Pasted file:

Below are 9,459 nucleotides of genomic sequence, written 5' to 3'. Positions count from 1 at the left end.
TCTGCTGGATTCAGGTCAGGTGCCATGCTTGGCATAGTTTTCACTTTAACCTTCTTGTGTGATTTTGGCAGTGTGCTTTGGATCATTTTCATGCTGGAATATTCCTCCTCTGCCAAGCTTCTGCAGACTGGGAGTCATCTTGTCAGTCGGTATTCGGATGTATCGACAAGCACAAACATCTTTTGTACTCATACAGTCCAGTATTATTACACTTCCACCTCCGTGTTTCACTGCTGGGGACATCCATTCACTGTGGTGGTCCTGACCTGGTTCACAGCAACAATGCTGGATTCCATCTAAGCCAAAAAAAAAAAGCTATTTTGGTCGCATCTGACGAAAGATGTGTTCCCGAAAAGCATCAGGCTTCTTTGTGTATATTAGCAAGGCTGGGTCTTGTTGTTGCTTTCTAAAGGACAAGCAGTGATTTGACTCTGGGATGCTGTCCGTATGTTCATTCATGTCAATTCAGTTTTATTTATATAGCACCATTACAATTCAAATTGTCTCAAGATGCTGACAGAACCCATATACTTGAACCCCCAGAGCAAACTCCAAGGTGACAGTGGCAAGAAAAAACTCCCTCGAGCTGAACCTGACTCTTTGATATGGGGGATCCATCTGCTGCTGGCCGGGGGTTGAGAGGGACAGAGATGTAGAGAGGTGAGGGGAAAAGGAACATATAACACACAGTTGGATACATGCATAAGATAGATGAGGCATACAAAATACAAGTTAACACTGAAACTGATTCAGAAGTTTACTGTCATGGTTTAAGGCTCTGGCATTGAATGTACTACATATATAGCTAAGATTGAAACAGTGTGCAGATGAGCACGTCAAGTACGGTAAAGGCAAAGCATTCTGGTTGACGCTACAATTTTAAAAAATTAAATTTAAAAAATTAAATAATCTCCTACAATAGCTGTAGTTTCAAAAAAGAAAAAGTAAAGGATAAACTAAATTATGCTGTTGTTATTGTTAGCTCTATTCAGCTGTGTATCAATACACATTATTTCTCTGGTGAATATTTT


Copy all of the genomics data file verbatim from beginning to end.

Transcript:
Below are 9,459 nucleotides of genomic sequence, written 5' to 3'. Positions count from 1 at the left end.
TCTGCTGGATTCAGGTCAGGTGCCATGCTTGGCATAGTTTTCACTTTAACCTTCTTGTGTGATTTTGGCAGTGTGCTTTGGATCATTTTCATGCTGGAATATTCCTCCTCTGCCAAGCTTCTGCAGACTGGGAGTCATCTTGTCAGTCGGTATTCGGATGTATCGACAAGCACAAACATCTTTTGTACTCATACAGTCCAGTATTATTACACTTCCACCTCCGTGTTTCACTGCTGGGGACATCCATTCACTGTGGTGGTCCTGACCTGGTTCACAGCAACAATGCTGGATTCCATCTAAGCCAAAAAAAAAAAGCTATTTTGGTCGCATCTGACGAAAGATGTGTTCCCGAAAAGCATCAGGCTTCTTTGTGTATATTAGCAAGGCTGGGTCTTGTTGTTGCTTTCTAAAGGACAAGCAGTGATTTGACTCTGGGATGCTGTCCGTATGTTCATTCATGTCAATTCAGTTTTATTTATATAGCACCATTACAATTCAAATTGTCTCAAGATGCTGACAGAACCCATATACTTGAACCCCCAGAGCAAACTCCAAGGTGACAGTGGCAAGAAAAAACTCCCTCGAGCTGAACCTGACTCTTTGATATGGGGGATCCATCTGCTGCTGGCCGGGGGTTGAGAGGGACAGAGATGTAGAGAGGTGAGGGGAAAAGGAACATATAACACACAGTTGGATACATGCATAAGATAGATGAGGCATACAAAATACAAGTTAACACTGAAACTGATTCAGAAGTTTACTGTCATGGTTTAAGGCTCTGGCATTGAATGTACTACATATATAGCTAAGATTGAAACAGTGTGCAGATGAGCACGTCAAGTACGGTAAAGGCAAAGCATTCTGGTTGACGCTACAATTTTAAAAAATTAAATTTAAAAAATTAAATAATCTCCTACAATAGCTGTAGTTTCAAAAAAGAAAAAGTAAAGGATAAACTAAATTATGCTGTTGTTATTGTTAGCTCTATTCAGCTGTGTATCAATACACATTATTTCTCTGGTGAATATTTT